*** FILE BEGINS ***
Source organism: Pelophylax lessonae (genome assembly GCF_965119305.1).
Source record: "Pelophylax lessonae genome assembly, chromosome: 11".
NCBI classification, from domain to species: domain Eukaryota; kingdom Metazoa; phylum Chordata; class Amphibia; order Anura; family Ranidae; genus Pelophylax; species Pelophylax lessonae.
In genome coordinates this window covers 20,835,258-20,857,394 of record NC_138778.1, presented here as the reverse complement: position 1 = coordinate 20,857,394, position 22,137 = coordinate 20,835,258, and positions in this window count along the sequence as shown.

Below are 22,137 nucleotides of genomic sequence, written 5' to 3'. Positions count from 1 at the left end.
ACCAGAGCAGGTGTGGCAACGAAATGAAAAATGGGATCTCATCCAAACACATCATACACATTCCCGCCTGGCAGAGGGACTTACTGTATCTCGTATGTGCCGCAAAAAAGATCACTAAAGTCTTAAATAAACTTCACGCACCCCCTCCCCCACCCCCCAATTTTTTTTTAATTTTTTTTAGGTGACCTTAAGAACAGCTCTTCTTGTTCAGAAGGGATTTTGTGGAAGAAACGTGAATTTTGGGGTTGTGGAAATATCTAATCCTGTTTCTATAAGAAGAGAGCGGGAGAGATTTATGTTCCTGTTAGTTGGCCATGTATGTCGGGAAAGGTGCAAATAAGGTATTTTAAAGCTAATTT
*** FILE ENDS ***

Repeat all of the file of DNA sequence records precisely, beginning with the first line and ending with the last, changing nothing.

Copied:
Source organism: Pelophylax lessonae (genome assembly GCF_965119305.1).
Source record: "Pelophylax lessonae genome assembly, chromosome: 11".
NCBI classification, from domain to species: domain Eukaryota; kingdom Metazoa; phylum Chordata; class Amphibia; order Anura; family Ranidae; genus Pelophylax; species Pelophylax lessonae.
In genome coordinates this window covers 20,835,258-20,857,394 of record NC_138778.1, presented here as the reverse complement: position 1 = coordinate 20,857,394, position 22,137 = coordinate 20,835,258, and positions in this window count along the sequence as shown.

Below are 22,137 nucleotides of genomic sequence, written 5' to 3'. Positions count from 1 at the left end.
ACCAGAGCAGGTGTGGCAACGAAATGAAAAATGGGATCTCATCCAAACACATCATACACATTCCCGCCTGGCAGAGGGACTTACTGTATCTCGTATGTGCCGCAAAAAAGATCACTAAAGTCTTAAATAAACTTCACGCACCCCCTCCCCCACCCCCCAATTTTTTTTTAATTTTTTTTAGGTGACCTTAAGAACAGCTCTTCTTGTTCAGAAGGGATTTTGTGGAAGAAACGTGAATTTTGGGGTTGTGGAAATATCTAATCCTGTTTCTATAAGAAGAGAGCGGGAGAGATTTATGTTCCTGTTAGTTGGCCATGTATGTCGGGAAAGGTGCAAATAAGGTATTTTAAAGCTAATTT